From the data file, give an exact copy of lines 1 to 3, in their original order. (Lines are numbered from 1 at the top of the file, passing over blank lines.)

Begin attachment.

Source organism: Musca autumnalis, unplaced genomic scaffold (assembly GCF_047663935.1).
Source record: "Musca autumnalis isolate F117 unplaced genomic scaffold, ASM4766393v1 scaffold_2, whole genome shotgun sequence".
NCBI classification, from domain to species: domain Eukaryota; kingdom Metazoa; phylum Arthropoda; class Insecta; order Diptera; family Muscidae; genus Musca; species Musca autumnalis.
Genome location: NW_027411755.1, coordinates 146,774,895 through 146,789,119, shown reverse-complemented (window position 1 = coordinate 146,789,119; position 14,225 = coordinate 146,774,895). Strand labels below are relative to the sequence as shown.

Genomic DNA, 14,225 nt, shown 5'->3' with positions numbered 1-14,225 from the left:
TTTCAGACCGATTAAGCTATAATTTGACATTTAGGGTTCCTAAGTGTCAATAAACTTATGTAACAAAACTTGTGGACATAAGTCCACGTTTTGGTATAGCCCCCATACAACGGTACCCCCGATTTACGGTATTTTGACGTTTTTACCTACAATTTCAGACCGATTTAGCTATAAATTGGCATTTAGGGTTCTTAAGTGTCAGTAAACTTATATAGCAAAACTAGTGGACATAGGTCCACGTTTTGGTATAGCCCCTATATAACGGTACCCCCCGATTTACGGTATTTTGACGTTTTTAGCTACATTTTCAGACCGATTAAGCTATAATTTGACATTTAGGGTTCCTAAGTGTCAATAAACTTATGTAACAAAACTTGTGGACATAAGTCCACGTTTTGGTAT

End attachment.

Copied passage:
Source organism: Musca autumnalis, unplaced genomic scaffold (assembly GCF_047663935.1).
Source record: "Musca autumnalis isolate F117 unplaced genomic scaffold, ASM4766393v1 scaffold_2, whole genome shotgun sequence".
NCBI classification, from domain to species: domain Eukaryota; kingdom Metazoa; phylum Arthropoda; class Insecta; order Diptera; family Muscidae; genus Musca; species Musca autumnalis.